Noted: No mention of China in Obama press conference

The headlines says it all, and I’m not motivated to speculate on what this means at any length, but I didn’t remember anything on China in the Sept. 10 presser and did a word search on the transcript. Nothing.

I wouldn’t draw many conclusions from this, but it shows that the reporters who got to ask a question didn’t think China-related issues were newsworthy enough to bring up, and the president didn’t feel motivated to bring up China on his own.I wonder whether China issues, which are complex and involve economic, security, and cultural concerns, will continue to ride low until the midterm elections.

The Obama–McCain presidential campaign in 2008 was marked by an unusual absence of rhetoric involving being “tough” on China. As a candidate, Hillary Clinton had more to say about “standing up” to China. As secretary of state, she has unsurprisingly been more diplomatic. But both Obama and McCain in my memory let the China issue alone and argued about other things.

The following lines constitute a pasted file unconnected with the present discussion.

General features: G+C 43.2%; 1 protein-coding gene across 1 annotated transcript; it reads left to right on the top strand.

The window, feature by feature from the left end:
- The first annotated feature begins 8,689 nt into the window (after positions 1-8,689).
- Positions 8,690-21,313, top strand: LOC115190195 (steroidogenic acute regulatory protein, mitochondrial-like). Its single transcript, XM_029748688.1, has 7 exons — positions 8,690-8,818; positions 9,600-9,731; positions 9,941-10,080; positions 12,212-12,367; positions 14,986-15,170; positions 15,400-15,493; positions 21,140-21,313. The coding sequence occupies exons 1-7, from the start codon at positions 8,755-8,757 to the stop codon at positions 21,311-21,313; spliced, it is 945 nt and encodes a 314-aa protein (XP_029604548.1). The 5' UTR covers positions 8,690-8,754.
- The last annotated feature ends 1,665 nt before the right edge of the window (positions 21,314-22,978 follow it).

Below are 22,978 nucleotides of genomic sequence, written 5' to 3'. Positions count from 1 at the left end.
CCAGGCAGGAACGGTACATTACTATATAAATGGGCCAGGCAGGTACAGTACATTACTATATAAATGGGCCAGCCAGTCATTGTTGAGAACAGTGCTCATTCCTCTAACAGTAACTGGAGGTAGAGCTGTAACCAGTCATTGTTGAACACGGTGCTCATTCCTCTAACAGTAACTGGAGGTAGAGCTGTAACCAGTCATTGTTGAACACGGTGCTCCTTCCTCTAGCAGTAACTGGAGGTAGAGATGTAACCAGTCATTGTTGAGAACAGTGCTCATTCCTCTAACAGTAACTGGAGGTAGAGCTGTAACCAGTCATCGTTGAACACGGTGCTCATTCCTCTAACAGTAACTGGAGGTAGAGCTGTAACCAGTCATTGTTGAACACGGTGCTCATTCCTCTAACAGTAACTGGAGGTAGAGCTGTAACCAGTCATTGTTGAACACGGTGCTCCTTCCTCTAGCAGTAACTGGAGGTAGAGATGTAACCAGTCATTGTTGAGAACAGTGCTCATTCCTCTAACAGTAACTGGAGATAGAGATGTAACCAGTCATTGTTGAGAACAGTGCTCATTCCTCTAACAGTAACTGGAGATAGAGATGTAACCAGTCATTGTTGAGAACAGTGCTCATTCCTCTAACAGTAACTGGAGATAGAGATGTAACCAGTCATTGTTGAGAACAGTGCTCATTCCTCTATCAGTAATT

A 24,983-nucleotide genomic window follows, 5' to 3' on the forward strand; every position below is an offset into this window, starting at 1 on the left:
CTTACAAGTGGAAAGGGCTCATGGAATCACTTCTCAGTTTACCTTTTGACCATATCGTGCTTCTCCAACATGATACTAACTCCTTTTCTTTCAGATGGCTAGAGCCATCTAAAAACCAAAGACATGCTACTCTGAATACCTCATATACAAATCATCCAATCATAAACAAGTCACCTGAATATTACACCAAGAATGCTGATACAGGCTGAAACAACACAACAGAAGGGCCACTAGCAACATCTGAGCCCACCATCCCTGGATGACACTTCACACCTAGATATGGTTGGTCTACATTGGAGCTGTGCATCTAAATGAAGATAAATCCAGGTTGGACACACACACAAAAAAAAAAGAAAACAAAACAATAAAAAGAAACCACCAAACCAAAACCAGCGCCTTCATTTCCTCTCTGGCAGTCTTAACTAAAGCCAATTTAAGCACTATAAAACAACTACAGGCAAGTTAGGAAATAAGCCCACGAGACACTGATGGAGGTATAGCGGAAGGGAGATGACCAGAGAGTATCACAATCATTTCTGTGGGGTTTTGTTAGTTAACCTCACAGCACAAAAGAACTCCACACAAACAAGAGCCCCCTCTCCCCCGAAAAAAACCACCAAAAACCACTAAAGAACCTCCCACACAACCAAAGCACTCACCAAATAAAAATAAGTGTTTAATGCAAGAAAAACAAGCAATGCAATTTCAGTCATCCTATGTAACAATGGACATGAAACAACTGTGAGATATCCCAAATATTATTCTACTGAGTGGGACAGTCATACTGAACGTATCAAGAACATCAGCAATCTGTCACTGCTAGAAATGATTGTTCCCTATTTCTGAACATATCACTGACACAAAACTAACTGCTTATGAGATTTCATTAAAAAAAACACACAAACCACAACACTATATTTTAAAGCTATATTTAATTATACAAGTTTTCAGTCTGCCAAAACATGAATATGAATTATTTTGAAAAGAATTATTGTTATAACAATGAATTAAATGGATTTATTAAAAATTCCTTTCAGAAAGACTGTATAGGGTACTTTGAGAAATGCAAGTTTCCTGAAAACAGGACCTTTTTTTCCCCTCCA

If my impressions are right here, it leads to a question: Why don’t U.S. politicians want to touch China in an election year?





One response to “Noted: No mention of China in Obama press conference”

  1. Ella Avatar

    It’s interesting that you picked this out – #hypersenseofarealchinawatchers David Lampton just did a talk on US-China relations literally an hour ago, and one take-away (I think it might well be one of the answers to your question) is that there is rising mistrust between the two countries, and there are misconceptions among both publics – the Americans tend to greatly exaggerate China’s power and Chinese are seeing America as trying to contain their country while underestimate US power. And since “policy is not what you say, but what they hear”, and the gap in existing conception about China in terms of what is a rational approach to China/what is the approach the Americans would likely their government to take/and what is the message the Chinese would sense from their rhetoric is so huge, it’s really very dangerous for them to talk about this issue. So in this sense, avoiding talking about it may be the best strategy.

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